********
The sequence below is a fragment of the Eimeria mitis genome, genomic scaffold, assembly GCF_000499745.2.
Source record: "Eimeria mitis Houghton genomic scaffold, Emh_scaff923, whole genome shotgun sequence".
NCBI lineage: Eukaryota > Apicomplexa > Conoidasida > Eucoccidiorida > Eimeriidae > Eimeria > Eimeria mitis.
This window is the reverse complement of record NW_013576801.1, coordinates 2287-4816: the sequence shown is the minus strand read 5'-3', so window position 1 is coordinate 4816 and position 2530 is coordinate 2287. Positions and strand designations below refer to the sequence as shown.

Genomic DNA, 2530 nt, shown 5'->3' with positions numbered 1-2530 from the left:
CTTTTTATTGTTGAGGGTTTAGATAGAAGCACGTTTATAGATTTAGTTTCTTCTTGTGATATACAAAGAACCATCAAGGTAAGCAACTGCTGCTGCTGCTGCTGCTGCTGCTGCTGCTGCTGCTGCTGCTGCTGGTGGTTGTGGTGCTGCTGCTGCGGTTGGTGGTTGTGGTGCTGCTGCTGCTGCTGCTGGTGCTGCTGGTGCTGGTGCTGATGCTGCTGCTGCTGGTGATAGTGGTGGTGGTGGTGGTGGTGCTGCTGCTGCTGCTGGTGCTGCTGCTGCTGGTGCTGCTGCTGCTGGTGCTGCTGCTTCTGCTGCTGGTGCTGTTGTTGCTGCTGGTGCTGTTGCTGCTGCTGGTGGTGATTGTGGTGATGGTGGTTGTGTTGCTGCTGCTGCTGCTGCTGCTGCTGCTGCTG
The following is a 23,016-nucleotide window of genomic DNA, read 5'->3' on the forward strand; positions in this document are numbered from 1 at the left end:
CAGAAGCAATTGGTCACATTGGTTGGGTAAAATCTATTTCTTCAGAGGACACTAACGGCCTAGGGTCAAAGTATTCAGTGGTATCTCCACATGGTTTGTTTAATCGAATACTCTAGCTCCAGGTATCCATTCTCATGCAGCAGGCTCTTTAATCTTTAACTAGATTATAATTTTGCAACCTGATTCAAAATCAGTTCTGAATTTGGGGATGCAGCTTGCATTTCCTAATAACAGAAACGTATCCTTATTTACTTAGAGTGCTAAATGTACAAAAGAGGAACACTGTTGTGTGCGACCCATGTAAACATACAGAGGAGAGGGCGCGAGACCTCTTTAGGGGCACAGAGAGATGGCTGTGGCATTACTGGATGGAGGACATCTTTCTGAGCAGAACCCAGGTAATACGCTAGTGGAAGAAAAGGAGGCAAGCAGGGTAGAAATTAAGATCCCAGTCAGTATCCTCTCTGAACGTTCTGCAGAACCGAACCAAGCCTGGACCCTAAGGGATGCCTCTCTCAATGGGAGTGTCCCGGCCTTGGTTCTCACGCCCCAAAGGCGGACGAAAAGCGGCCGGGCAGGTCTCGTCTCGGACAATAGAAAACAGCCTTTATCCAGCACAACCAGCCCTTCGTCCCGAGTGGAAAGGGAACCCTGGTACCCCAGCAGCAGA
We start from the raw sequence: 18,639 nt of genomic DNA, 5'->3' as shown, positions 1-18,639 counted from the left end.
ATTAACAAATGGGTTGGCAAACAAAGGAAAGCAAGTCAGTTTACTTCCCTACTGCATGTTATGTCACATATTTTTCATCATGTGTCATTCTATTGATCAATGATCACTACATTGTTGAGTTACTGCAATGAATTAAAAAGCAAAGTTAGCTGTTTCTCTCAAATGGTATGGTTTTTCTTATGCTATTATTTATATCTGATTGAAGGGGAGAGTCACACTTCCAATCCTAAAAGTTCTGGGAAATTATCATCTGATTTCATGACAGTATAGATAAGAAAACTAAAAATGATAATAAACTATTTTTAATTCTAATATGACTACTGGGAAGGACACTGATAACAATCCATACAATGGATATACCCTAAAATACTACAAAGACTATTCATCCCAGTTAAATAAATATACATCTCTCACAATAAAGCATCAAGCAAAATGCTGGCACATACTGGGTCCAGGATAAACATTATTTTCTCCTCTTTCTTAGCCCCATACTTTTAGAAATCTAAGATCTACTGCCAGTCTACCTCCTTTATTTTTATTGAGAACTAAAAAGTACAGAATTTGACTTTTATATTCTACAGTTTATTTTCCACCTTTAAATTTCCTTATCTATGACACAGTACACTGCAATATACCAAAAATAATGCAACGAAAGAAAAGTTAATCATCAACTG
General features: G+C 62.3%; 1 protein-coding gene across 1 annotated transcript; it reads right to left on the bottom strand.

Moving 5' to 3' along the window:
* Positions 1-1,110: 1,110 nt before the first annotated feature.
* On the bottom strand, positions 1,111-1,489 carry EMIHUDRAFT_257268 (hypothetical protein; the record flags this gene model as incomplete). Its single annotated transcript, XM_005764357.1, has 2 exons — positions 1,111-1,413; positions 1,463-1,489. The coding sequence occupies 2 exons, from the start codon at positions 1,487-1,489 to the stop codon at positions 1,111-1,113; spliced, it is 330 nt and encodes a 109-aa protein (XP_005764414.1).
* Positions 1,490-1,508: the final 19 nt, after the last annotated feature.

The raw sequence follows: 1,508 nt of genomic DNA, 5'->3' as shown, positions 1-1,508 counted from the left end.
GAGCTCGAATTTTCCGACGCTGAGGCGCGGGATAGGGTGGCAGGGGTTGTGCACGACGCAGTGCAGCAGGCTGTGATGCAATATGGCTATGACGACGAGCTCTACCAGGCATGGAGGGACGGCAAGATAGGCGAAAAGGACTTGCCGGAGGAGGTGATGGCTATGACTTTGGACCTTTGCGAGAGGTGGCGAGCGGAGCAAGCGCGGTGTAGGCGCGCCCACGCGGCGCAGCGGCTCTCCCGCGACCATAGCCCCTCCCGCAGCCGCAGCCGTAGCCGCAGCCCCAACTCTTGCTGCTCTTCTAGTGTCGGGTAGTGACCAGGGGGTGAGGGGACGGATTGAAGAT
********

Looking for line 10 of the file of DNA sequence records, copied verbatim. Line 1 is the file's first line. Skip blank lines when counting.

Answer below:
ATTAACAAATGGGTTGGCAAACAAAGGAAAGCAAGTCAGTTTACTTCCCTACTGCATGTTATGTCACATATTTTTCATCATGTGTCATTCTATTGATCAATGATCACTACATTGTTGAGTTACTGCAATGAATTAAAAAGCAAAGTTAGCTGTTTCTCTCAAATGGTATGGTTTTTCTTATGCTATTATTTATATCTGATTGAAGGGGAGAGTCACACTTCCAATCCTAAAAGTTCTGGGAAATTATCATCTGATTTCATGACAGTATAGATAAGAAAACTAAAAATGATAATAAACTATTTTTAATTCTAATATGACTACTGGGAAGGACACTGATAACAATCCATACAATGGATATACCCTAAAATACTACAAAGACTATTCATCCCAGTTAAATAAATATACATCTCTCACAATAAAGCATCAAGCAAAATGCTGGCACATACTGGGTCCAGGATAAACATTATTTTCTCCTCTTTCTTAGCCCCATACTTTTAGAAATCTAAGATCTACTGCCAGTCTACCTCCTTTATTTTTATTGAGAACTAAAAAGTACAGAATTTGACTTTTATATTCTACAGTTTATTTTCCACCTTTAAATTTCCTTATCTATGACACAGTACACTGCAATATACCAAAAATAATGCAACGAAAGAAAAGTTAATCATCAACTG